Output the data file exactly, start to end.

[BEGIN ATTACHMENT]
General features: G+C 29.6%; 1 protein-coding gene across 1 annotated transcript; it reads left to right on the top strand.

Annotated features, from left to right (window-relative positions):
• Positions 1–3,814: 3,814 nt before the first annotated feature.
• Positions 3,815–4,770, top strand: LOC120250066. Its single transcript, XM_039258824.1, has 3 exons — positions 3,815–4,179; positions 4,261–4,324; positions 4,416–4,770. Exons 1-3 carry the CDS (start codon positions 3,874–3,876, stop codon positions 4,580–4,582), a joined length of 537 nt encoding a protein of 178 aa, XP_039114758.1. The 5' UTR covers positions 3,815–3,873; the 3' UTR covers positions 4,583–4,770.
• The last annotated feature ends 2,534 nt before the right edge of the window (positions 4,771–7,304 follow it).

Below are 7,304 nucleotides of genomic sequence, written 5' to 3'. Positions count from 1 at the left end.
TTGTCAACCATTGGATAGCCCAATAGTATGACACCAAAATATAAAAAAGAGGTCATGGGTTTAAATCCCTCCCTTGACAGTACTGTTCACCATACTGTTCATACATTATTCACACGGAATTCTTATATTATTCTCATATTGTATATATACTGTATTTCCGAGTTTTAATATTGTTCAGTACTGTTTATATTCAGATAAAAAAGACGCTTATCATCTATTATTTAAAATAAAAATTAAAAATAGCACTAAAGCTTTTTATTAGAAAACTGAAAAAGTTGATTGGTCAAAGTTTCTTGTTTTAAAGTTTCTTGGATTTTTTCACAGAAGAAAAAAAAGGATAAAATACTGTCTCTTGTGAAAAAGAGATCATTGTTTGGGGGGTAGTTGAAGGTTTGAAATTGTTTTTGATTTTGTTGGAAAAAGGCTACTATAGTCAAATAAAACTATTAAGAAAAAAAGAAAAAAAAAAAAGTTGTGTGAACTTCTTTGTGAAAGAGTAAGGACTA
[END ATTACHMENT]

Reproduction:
General features: G+C 29.6%; 1 protein-coding gene across 1 annotated transcript; it reads left to right on the top strand.

Annotated features, from left to right (window-relative positions):
• Positions 1–3,814: 3,814 nt before the first annotated feature.
• Positions 3,815–4,770, top strand: LOC120250066. Its single transcript, XM_039258824.1, has 3 exons — positions 3,815–4,179; positions 4,261–4,324; positions 4,416–4,770. Exons 1-3 carry the CDS (start codon positions 3,874–3,876, stop codon positions 4,580–4,582), a joined length of 537 nt encoding a protein of 178 aa, XP_039114758.1. The 5' UTR covers positions 3,815–3,873; the 3' UTR covers positions 4,583–4,770.
• The last annotated feature ends 2,534 nt before the right edge of the window (positions 4,771–7,304 follow it).

Below are 7,304 nucleotides of genomic sequence, written 5' to 3'. Positions count from 1 at the left end.
TTGTCAACCATTGGATAGCCCAATAGTATGACACCAAAATATAAAAAAGAGGTCATGGGTTTAAATCCCTCCCTTGACAGTACTGTTCACCATACTGTTCATACATTATTCACACGGAATTCTTATATTATTCTCATATTGTATATATACTGTATTTCCGAGTTTTAATATTGTTCAGTACTGTTTATATTCAGATAAAAAAGACGCTTATCATCTATTATTTAAAATAAAAATTAAAAATAGCACTAAAGCTTTTTATTAGAAAACTGAAAAAGTTGATTGGTCAAAGTTTCTTGTTTTAAAGTTTCTTGGATTTTTTCACAGAAGAAAAAAAAGGATAAAATACTGTCTCTTGTGAAAAAGAGATCATTGTTTGGGGGGTAGTTGAAGGTTTGAAATTGTTTTTGATTTTGTTGGAAAAAGGCTACTATAGTCAAATAAAACTATTAAGAAAAAAAGAAAAAAAAAAAAGTTGTGTGAACTTCTTTGTGAAAGAGTAAGGACTA